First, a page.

Nanowear did take a swing at more typical garments in 2016 when it got clearance for its first products, a smart bra and tank top that collected some of the metrics mentioned earlier like ECG, heart rate and respiratory rate data. "We were very romantic with the idea of clothing," says Varadan. "We realised after talking to hospitals they had no idea how many 6 foot 5, 300 pound patients they had and how many 36C cup sizes, and they weren't going to store inventory in their hospital – they're not a retail store."

We were very romantic with the idea of clothing

That's why Nanowear's product is now a shoulder sash – adjustable, gender neutral and unaffected by breast tissue. In January the company announced it had entered a supply-chain partnership agreement with The Secant Group to manufacture its cloth technology worldwide, and Varadan tells us that, should the trials prove successful, the plan is to get the product rolled out to hospitals by mid-2019.

For Varadan, the merging relationship of health and wearables depends on data – and being a data company means having "clean pipes", something he believes the consumer gen-1 companies have failed at, and why smart clothing will find better use in the medical domain before reaching those smart jackets and bikinis.

We can capture more… lactic acid, sweat composition, hydration

"It's not going to start in the consumer world, it's going to start in the healthcare world and then come our way," he says. "Don't start with the consumer, because it's going to be impossible. It's not in our DNA. Let's try to climb the highest mountain first. I realise investors hate that and the market hates that, but we'll be sliding downhill after that. If we're solving the sickest of sick patients, why would a pharma company entertain using the Apple Watch as a companion device, which is giving them basic metrics at best?

"We're not against clothing by any means at all, but what could we do that could hit volume first in healthcare?"

Looking to the future

Beyond congestive heart failure, there are all sorts of potential chronic conditions Nanowear's technology could be used to track. Varadan says he's excited to comb through all of the health data that Nanowear harvests in its trials – we're going to find correlations we have no idea about – which could unravel all sorts of other findings. "We can capture more," says Varadan. "Lactic acid, sweat composition, hydration, those are the big things we'd want to add to future devices. But again think about a visionary thing: an ICU bed has like four different vendors of sensor wired up and you walk around with a tower – what if all of that is replaced with a bed sheet or a hospital garment?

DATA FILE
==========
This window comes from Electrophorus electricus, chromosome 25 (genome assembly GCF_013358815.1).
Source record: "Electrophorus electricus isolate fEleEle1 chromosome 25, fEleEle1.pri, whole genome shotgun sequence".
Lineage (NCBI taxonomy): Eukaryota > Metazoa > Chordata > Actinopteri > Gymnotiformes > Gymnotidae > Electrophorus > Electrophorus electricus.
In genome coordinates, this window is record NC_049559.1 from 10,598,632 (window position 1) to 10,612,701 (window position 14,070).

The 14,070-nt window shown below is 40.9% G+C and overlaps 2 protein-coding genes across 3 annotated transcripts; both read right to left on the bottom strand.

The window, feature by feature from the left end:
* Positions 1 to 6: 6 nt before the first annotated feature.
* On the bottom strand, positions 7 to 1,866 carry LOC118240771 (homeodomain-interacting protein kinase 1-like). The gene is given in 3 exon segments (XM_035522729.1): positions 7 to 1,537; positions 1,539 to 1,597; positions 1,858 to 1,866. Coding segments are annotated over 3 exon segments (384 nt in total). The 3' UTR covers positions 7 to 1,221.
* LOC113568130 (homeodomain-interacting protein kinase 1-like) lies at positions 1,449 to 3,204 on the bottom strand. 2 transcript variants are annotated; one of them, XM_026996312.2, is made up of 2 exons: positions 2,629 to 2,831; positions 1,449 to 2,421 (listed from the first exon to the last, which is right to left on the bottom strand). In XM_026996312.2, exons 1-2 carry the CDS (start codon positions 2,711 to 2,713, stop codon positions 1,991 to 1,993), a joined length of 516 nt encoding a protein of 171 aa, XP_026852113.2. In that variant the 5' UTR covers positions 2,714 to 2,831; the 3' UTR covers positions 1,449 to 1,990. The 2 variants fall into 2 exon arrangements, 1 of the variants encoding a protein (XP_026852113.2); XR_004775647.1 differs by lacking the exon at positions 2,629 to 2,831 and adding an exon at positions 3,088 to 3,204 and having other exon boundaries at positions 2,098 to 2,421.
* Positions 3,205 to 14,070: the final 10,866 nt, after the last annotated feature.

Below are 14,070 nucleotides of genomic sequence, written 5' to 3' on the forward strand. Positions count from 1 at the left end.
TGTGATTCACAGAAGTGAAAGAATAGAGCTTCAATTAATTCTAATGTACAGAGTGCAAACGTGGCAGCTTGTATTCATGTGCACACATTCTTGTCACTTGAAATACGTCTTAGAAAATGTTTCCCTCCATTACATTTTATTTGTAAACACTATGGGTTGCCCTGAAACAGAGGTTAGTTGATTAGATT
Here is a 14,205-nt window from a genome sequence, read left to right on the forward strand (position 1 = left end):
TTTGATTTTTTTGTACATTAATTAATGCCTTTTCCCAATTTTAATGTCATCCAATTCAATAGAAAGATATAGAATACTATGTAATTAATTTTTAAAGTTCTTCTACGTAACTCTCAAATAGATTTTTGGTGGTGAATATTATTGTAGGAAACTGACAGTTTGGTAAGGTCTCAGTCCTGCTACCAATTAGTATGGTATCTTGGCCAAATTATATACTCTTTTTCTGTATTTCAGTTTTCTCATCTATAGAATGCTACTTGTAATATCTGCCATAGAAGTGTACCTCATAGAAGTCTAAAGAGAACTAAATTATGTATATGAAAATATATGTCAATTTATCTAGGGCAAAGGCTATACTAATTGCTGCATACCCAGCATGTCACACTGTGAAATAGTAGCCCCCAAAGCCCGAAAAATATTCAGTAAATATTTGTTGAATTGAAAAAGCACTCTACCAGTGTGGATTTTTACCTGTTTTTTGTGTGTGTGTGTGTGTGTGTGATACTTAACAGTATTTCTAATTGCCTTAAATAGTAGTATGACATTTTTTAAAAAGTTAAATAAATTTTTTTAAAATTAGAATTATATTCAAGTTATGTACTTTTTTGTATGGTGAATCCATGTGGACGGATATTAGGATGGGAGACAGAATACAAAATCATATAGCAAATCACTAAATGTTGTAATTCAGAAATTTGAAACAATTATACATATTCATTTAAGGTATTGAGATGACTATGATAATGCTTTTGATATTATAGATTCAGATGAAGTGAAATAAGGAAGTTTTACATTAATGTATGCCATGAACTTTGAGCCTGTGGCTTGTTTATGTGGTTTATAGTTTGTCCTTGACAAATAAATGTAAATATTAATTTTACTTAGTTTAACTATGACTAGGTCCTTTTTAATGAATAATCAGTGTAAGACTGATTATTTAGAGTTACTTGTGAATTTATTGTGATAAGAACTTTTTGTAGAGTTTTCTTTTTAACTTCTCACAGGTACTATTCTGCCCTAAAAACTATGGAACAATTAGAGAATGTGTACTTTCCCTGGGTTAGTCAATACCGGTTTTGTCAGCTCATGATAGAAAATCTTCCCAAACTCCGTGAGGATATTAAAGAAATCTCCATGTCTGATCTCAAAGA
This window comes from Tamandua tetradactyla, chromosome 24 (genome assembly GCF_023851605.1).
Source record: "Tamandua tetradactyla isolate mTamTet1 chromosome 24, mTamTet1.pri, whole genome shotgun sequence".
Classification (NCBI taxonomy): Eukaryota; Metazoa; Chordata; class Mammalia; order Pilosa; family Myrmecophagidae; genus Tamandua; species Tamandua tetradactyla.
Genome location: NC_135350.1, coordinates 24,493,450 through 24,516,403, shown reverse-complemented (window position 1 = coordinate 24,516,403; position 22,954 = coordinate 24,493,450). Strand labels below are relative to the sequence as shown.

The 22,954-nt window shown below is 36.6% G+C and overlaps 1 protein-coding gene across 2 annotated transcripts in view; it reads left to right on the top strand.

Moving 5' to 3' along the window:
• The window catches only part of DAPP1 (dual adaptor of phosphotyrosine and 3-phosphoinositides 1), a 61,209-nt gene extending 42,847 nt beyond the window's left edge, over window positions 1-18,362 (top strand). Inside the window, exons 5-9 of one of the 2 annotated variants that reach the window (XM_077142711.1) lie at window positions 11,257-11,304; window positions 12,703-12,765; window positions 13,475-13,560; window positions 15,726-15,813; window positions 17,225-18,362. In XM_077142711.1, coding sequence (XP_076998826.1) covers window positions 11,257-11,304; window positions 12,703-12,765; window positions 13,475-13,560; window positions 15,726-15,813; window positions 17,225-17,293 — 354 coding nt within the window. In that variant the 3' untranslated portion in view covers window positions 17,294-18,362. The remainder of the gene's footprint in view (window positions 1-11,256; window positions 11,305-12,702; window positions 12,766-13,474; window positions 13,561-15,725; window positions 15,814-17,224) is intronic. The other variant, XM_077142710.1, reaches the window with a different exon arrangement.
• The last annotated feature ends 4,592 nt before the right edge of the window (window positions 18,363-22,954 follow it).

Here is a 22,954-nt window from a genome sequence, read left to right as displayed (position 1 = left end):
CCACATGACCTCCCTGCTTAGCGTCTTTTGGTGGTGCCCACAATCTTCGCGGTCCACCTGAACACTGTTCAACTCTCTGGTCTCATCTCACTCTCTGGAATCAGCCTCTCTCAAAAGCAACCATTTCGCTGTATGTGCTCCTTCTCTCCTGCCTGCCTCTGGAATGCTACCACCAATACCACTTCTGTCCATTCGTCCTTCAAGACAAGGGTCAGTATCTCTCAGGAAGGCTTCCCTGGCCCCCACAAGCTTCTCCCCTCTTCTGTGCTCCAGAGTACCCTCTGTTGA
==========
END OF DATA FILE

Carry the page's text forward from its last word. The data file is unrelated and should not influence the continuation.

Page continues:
"This should replace every wired electrode on the planet, and that's just in healthcare. This should be on every one of our soldiers, every one of our firefighters, every one of our cops, every one of our babies' cribs – that's the vision we built this company on."

How we test

Hugh Langley


Now at Business Insider, Hugh originally joined Wareable from TechRadar where he’d been writing news, features, reviews and just about everything else you can think of for three years.

Hugh is now a correspondent at Business Insider.

Prior to Wareable, Hugh freelanced while studying, writing about bad indie bands and slightly better movies. He found his way into tech journalism at the beginning of the wearables boom, when everyone was talking about Google Glass and the Oculus Rift was merely a Kickstarter campaign - and has been fascinated ever since.

He’s particularly interested in VR and any fitness tech that will help him (eventually) get back into shape. Hugh has also written for T3, Wired, Total Film, Little White Lies and China Daily.